One of the things I love most about science is hearing other people call science a “thing”. “Science says the planets are round”. “Science says vaccines reduce the spread of herd diseases”. While these conclusions are true, the way in which they are spoken belies some level of ignorance as to what science is.
We live in a society exquisitely dependent on science and technology, in which hardly anyone knows anything about science and technology.- Carl Sagan
Science is a way of thinking. It is a process that has been developed over generations to support the human endeavour to figure out how things work. The scientific process is not perfect and it certainly has led to some incorrect conclusions from time to time. But a big strength of the scientific process is that it is self-correcting. If you’ve ever spent any time in the open source community, you know how it works. The same organized scepticism and peer review that keep open source projects churning out good code are the same facets of the scientific process that keep good ideas flowing.
This leads me to my point. Because science is a process, it must be taught. Most people do not have any training in the cornerstones of the scientific process which are the ability to apply reason and the desire to think critically about ideas. Therefore, most people will accept virtually anything as evidence. Nowhere is this more apparent than in people’s insatiable appetite for complex information boiled down into simple graphs.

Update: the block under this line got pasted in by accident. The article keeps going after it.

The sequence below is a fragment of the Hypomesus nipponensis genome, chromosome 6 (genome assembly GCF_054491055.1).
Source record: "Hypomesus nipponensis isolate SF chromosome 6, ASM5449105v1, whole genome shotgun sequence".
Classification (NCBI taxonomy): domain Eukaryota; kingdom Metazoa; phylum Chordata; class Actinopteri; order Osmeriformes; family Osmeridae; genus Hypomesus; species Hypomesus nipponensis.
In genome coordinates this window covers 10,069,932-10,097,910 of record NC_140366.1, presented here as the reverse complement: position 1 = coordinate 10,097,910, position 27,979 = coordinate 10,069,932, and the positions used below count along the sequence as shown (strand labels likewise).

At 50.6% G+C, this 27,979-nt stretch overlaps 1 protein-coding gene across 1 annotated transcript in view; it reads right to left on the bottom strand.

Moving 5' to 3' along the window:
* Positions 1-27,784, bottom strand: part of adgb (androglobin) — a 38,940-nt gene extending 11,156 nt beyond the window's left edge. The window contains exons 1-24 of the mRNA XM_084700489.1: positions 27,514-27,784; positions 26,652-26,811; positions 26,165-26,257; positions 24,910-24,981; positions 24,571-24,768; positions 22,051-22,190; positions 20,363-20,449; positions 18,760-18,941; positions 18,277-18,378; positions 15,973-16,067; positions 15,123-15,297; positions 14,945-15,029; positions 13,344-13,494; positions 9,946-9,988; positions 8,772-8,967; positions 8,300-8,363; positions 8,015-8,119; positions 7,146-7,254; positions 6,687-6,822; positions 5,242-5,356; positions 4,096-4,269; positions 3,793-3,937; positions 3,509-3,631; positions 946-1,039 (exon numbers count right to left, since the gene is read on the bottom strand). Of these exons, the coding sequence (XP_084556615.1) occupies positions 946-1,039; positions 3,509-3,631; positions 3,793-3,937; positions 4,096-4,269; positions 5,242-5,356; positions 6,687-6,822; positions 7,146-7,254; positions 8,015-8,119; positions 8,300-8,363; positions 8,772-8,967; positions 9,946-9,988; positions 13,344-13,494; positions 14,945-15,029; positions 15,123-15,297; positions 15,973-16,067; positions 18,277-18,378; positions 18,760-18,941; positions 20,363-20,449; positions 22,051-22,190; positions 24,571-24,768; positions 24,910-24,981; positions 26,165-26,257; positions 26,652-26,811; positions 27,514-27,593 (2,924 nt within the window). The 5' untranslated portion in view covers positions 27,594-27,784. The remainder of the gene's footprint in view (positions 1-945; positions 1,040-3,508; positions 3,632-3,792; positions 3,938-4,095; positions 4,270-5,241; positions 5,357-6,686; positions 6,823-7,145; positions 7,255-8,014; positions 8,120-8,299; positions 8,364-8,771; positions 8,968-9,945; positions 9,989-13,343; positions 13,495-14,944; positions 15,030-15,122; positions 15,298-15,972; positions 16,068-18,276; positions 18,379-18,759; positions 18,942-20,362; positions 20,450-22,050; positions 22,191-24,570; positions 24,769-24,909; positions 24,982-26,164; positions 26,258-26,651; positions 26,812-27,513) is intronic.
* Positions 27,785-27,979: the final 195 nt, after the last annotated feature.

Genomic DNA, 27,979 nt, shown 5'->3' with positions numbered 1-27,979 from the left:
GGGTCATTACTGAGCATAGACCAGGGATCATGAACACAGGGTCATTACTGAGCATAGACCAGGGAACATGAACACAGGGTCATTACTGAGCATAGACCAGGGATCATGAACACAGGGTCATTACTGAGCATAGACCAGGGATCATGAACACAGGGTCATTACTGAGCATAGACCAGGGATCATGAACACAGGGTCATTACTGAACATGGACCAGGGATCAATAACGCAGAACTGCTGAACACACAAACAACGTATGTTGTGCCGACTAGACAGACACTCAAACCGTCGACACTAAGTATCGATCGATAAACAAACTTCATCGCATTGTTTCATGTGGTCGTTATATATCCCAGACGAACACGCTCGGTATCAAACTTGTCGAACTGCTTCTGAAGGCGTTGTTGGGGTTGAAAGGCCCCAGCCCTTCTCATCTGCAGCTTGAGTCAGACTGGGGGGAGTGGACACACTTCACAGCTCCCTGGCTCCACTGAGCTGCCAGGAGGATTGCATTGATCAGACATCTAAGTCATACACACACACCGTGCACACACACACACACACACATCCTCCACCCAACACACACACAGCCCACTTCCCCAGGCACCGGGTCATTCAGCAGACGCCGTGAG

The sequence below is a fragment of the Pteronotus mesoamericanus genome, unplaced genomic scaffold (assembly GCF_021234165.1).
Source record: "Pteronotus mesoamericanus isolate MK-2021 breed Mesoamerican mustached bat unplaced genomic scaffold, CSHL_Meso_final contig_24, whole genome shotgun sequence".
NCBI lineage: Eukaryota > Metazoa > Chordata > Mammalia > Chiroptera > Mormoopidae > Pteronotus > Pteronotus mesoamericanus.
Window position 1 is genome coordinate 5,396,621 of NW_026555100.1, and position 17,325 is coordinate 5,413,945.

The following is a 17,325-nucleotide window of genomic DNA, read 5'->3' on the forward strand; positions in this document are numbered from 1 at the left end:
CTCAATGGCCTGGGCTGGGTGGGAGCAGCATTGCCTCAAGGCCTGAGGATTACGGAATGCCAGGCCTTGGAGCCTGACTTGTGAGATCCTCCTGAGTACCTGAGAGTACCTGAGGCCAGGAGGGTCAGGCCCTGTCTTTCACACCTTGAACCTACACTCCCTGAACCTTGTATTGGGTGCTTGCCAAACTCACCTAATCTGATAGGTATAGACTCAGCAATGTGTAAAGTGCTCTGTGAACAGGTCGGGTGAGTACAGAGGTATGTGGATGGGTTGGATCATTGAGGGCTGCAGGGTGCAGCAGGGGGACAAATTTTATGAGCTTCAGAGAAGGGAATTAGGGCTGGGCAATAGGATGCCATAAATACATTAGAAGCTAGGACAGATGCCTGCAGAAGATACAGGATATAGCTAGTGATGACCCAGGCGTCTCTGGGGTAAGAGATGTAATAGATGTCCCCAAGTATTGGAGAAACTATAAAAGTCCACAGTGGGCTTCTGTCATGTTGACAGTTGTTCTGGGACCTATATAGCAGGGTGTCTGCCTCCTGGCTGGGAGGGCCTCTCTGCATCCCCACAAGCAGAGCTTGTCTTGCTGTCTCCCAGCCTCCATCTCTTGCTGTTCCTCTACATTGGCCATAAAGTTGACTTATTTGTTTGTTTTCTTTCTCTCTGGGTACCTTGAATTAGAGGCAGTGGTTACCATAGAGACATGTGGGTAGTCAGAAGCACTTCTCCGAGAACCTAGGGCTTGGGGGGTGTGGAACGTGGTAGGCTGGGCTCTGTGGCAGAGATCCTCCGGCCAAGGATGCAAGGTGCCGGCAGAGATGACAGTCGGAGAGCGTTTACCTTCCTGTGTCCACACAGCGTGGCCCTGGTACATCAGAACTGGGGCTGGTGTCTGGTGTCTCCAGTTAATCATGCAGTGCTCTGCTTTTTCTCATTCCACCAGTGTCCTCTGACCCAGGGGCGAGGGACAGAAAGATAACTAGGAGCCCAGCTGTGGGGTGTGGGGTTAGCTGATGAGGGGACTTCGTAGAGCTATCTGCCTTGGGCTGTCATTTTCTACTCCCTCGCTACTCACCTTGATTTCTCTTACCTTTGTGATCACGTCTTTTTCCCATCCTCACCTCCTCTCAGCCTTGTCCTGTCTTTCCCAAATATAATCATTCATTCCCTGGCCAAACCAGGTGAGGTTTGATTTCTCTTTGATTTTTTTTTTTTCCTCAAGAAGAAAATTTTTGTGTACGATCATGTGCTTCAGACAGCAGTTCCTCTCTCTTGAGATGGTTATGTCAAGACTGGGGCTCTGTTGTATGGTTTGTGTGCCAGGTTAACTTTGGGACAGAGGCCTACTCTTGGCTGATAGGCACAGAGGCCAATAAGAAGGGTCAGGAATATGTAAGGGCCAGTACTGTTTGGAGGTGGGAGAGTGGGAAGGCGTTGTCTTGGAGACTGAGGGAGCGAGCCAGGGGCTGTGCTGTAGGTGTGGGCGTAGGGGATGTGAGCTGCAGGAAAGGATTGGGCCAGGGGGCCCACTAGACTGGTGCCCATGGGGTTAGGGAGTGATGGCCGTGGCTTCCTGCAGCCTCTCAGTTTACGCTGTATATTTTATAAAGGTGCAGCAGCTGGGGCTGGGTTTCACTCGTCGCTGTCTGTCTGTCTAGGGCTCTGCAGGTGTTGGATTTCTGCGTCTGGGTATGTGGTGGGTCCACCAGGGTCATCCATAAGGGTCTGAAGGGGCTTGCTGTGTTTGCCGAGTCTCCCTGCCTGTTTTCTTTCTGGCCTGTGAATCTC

Graphs show the correlation between two or more things: “How much do I weigh as I age?” “How many cars are red over time?” What graphs do not show is causation: “Ageing causes people to weigh more.” “The spinning of the world produces red cars.” Everything that you can think of can be related in some way and reduced to a couple of lines on a graph but that does not mean thing A caused thing B. The common mistake of people who do not take the time to reason things through is that they conclude that the correlation of two things must mean one causes the other.
The most entertaining example of putting two unrelated things together on a graph in an effort to correlate them has got to be Tyler Vigen’s effort to build Spurious Correlations. That is, correlations that have no causal effect on each other, but seem to when plotted together on a graph.
Take a run through. It’s a good laugh. And a few of them actually seem legit.